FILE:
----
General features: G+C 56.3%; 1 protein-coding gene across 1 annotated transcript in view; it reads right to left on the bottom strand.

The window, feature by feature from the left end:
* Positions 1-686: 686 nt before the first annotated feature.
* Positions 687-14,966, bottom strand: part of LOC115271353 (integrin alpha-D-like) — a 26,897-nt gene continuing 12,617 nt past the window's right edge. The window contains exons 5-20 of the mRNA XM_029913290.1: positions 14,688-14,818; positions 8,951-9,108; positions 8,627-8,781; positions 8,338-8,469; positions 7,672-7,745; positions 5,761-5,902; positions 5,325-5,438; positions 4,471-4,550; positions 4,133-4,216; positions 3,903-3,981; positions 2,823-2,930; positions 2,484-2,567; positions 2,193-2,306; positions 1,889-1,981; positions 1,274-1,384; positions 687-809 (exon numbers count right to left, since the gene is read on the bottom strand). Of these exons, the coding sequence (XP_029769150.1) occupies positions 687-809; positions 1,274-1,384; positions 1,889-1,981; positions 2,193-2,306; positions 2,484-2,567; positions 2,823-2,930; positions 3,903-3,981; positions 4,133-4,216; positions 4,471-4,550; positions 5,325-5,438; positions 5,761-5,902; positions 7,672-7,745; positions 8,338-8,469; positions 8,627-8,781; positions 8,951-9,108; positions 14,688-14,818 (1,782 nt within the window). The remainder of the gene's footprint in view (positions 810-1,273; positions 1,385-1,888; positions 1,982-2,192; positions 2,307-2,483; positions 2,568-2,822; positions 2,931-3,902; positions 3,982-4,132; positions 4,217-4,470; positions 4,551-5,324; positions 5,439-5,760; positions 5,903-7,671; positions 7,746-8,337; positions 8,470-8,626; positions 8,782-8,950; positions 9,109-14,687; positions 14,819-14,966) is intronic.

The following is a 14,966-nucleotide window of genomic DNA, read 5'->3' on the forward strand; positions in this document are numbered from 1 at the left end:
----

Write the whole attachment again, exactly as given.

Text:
General features: G+C 56.3%; 1 protein-coding gene across 1 annotated transcript in view; it reads right to left on the bottom strand.

The window, feature by feature from the left end:
* Positions 1-686: 686 nt before the first annotated feature.
* Positions 687-14,966, bottom strand: part of LOC115271353 (integrin alpha-D-like) — a 26,897-nt gene continuing 12,617 nt past the window's right edge. The window contains exons 5-20 of the mRNA XM_029913290.1: positions 14,688-14,818; positions 8,951-9,108; positions 8,627-8,781; positions 8,338-8,469; positions 7,672-7,745; positions 5,761-5,902; positions 5,325-5,438; positions 4,471-4,550; positions 4,133-4,216; positions 3,903-3,981; positions 2,823-2,930; positions 2,484-2,567; positions 2,193-2,306; positions 1,889-1,981; positions 1,274-1,384; positions 687-809 (exon numbers count right to left, since the gene is read on the bottom strand). Of these exons, the coding sequence (XP_029769150.1) occupies positions 687-809; positions 1,274-1,384; positions 1,889-1,981; positions 2,193-2,306; positions 2,484-2,567; positions 2,823-2,930; positions 3,903-3,981; positions 4,133-4,216; positions 4,471-4,550; positions 5,325-5,438; positions 5,761-5,902; positions 7,672-7,745; positions 8,338-8,469; positions 8,627-8,781; positions 8,951-9,108; positions 14,688-14,818 (1,782 nt within the window). The remainder of the gene's footprint in view (positions 810-1,273; positions 1,385-1,888; positions 1,982-2,192; positions 2,307-2,483; positions 2,568-2,822; positions 2,931-3,902; positions 3,982-4,132; positions 4,217-4,470; positions 4,551-5,324; positions 5,439-5,760; positions 5,903-7,671; positions 7,746-8,337; positions 8,470-8,626; positions 8,782-8,950; positions 9,109-14,687; positions 14,819-14,966) is intronic.

The following is a 14,966-nucleotide window of genomic DNA, read 5'->3' on the forward strand; positions in this document are numbered from 1 at the left end: